Archive | November 2014

“You’ve got mail”, Amazon, Hachette, and four changes of an entire industry within just a few decades

Tom Hanks and Mag Ryan in “You’ve got mail”, taken from

Here we go, Amazon finally sealed a deal with Hachette, one of the big book publishers. What’s interesting about this deal is that special financial incentives were negotiated that may or may not be anti-competitive, and I would like to speculate later how these may look like.

But first some background. I personally find the book industry a super interesting one because so much has happened recently, and keeps happening. My dad still laments that book stores are dying, and that this would be a loss to society–and I keep arguing that the transformation of the book industry is one of the great things that happened in the last ten years. Now we can finally buy ebooks on our Kindles and the like, and can take them with us and read them in a more convenient way than ever. We read newspapers and magazines on those devices, too, and in passing also save loads of paper.

Let’s have a look at the business side. The good old corner bookshop (think Meg Ryan in You’ve got Mail) earned about 40% of the price of every book sold. And this is exactly why there were many such shops around. Their assortment was relatively small, and coordination happened via best seller lists. One could argue that this was some sort of collusive agreement between publishers and bookshops, which resulted in everybody buying the same books at high prices. Then came the bookstore chains (think Tom Hanks in You’ve got Mail). Yes, they were evil, because they offered a broader assortment and discounts on best sellers, making money with the remaining titles. Small bookshops began to disappear (which is why people think they were evil). Now more people read different books, and the bestsellers were sold at lower prices. Overall, this sounds like a welfare improvement to me.

Then came Amazon. Amazon was, and still is, trying to offer its Kindle devices to customers at fairly low prices, such as 100 dollars. The hope is, it seems, that people would move to Amazon and do some sort of one-stop-shopping for books, magazines, music and movies, which would ultimately allow Amazon to earn money. It would be sustainable because Amazon is then able to negotiate good deals with publishers and movie distributors. So Amazon would be a big player with lots of bargaining power, and customers may even benefit from it. But in order to make this attractive to customers already now, Amazon needs to make sure that content, such as e-books, is available at a low price not only in the future, but now–otherwise a Kindle for even a cheap price is nothing consumers would care about. This is why Amazon decided to not earn any money on e-books when it sold them for $9.99. At the same time, publishers were unhappy because the e-book sales cannibalised their sales elsewhere, for which they earned more (for instance because they did not have to give them as much of a discount as they had to give to Amazon). The underlying reason is that they did not set the price themselves anymore. Put differently, a higher price for e-books sold by Amazon would have been in their interest.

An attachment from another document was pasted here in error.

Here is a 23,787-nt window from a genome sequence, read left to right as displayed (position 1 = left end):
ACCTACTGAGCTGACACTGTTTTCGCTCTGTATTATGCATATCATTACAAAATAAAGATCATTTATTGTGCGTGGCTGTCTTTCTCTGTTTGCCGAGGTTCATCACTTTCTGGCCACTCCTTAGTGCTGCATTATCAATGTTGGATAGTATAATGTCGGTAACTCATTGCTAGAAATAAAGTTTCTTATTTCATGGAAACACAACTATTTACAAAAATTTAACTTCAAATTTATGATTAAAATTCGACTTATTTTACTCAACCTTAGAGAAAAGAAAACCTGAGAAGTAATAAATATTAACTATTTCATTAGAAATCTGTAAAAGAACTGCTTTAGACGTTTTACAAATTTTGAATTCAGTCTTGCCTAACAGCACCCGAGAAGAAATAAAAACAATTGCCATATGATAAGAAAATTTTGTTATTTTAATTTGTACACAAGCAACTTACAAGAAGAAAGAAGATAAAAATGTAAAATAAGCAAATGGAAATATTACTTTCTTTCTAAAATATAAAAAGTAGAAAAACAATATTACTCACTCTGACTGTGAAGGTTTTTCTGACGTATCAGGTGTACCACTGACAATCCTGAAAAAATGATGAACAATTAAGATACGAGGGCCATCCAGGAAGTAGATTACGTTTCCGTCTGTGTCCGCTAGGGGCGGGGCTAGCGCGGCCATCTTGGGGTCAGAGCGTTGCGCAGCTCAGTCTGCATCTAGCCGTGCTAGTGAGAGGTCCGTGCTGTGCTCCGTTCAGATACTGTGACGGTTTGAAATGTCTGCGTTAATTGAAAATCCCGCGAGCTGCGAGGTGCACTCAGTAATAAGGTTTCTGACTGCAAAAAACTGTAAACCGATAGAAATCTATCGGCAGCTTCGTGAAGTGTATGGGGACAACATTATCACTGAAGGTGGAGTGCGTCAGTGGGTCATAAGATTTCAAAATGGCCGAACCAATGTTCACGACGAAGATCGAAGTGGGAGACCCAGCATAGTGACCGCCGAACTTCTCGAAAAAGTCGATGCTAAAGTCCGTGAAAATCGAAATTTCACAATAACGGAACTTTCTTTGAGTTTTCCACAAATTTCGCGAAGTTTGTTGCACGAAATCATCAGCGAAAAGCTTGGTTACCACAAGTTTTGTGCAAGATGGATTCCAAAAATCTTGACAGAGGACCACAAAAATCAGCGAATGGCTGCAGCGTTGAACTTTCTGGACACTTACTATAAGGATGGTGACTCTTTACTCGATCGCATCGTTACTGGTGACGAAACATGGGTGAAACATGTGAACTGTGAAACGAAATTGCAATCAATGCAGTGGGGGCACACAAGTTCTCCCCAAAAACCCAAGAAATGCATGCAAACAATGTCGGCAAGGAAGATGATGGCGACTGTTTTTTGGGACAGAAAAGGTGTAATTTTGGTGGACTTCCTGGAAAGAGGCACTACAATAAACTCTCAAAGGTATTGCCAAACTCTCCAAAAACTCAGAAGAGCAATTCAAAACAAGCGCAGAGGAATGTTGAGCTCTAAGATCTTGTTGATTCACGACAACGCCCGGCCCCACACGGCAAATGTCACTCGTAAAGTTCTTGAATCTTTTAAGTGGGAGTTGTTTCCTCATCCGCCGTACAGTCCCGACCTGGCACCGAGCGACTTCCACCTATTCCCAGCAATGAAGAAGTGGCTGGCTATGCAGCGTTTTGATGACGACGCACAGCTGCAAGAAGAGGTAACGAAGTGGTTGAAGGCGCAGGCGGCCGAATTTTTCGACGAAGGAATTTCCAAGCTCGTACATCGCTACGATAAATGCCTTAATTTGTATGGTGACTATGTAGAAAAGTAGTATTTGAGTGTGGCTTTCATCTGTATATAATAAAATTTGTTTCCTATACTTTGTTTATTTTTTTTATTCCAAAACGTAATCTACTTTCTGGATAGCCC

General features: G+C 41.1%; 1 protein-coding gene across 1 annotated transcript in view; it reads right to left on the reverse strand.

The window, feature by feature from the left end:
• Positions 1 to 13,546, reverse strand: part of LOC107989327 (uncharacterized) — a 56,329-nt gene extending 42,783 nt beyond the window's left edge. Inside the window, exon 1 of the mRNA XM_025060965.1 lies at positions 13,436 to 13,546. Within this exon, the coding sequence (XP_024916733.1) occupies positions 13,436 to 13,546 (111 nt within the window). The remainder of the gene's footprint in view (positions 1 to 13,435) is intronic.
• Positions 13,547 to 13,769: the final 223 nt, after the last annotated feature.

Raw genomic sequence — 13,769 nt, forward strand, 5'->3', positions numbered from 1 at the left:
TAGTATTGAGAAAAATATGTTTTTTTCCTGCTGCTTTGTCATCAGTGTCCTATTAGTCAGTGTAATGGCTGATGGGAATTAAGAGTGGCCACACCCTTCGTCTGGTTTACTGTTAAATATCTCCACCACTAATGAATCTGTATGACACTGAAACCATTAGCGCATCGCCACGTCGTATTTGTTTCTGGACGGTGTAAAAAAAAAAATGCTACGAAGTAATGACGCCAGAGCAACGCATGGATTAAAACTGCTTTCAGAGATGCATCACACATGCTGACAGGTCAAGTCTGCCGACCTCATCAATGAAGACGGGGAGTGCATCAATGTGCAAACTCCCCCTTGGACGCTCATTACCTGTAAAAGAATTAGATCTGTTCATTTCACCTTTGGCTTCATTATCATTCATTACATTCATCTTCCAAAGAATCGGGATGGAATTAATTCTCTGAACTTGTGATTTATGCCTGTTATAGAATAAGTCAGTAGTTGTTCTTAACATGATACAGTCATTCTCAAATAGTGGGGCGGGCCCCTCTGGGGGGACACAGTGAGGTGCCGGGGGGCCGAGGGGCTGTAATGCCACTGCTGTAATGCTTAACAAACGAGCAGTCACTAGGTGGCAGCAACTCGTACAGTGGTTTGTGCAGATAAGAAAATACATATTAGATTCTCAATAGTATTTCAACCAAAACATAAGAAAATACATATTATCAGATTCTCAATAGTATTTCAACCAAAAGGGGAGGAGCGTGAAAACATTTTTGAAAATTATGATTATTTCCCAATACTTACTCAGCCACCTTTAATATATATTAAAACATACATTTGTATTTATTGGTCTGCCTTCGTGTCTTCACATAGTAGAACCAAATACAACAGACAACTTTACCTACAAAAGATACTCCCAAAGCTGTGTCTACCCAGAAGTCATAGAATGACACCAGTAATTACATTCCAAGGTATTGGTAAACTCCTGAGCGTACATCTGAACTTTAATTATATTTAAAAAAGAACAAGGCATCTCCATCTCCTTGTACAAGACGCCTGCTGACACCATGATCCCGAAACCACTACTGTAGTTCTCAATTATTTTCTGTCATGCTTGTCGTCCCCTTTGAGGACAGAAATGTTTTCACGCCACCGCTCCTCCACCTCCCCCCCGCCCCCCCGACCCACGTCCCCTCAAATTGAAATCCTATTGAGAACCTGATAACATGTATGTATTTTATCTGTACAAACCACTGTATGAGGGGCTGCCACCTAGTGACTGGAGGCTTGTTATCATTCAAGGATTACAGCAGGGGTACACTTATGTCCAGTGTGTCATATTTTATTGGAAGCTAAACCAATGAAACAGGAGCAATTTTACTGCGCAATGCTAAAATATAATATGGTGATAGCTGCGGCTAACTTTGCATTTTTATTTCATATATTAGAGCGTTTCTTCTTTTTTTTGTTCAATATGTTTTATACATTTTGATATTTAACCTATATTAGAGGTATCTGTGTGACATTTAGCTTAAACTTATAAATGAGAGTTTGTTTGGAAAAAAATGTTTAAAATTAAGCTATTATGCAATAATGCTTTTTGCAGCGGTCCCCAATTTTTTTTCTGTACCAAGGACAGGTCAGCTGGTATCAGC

Meanwhile, also Apple tried to counter Amazon’s strategy by negotiating a deal with the book publishers. Essentially, Apple came up with contractual arrangements where the publishers set the price of the e-books themselves, but offer the same price on all e-book platforms, including Amazon. This led to prices that were about 30% higher, also on Amazon. Smart move, Steve Jobs! But the US Department of Justice then deemed this anti-competitive (rightly so!), and made publishers negotiate new deals. This ultimately led to lower prices, again, last year.

After that, Amazon started to push for lower wholesale prices, that is: discounts from the publishers, still with the aim of having lower retail prices, so that consumers would still find it attractive to buy e-readers and then content from Amazon. The negotiation phase was quite tough, with Amazon temporarily not shipping hard copies of Hachette and not taking pre-orders.

The new deal now means that Hachette will set the price, but at a level that Amazon finds favourable. How can that be? I can also only speculate, but the following must be more or less true. Suppose Amazon wants to set a price x*, and Hachette prefers a higher price y* (note the stars). Then, it must be that for each Euro that Hachette sets the price higher than x*, Amazon receives one Euro per sold copy from Hachette. In practice, Amazon and Hachette could have a deal saying: Hachette is completely free to set its price, but Amazon would be happy to compensate Hachette one-to-one for price cuts below a certain baseline price, such as for instance y* (other ones would work too). And in the end, it will be hard to argue that this is anti-competitive just like that. After all, it provides an incentive to set lower prices to Hachette. And Hachette will like that too, because it will then sell more books.

However, I would not jump to conclusions yet. I have a feeling that this will sooner or later come back to us, but by then Amazon will probably have gained market share and the industry will have changed further. The big question is whether authors will be better or worse off. For now, it seems that they are better off, but what will happen once Amazon has all the customers and pushes for high prices and/or low royalties? This could be seen as an abuse of a dominant position, and my hope is that other players will keep offering a competitive alternative to Amazon’s services. I’m thinking of Apple and Netflix here. But this may become increasingly hard, because of network effects that lead to a competitive advantage of platforms that are already big. And Amazon offers all the content on one platform, so it’s not clear what will happen. Exciting!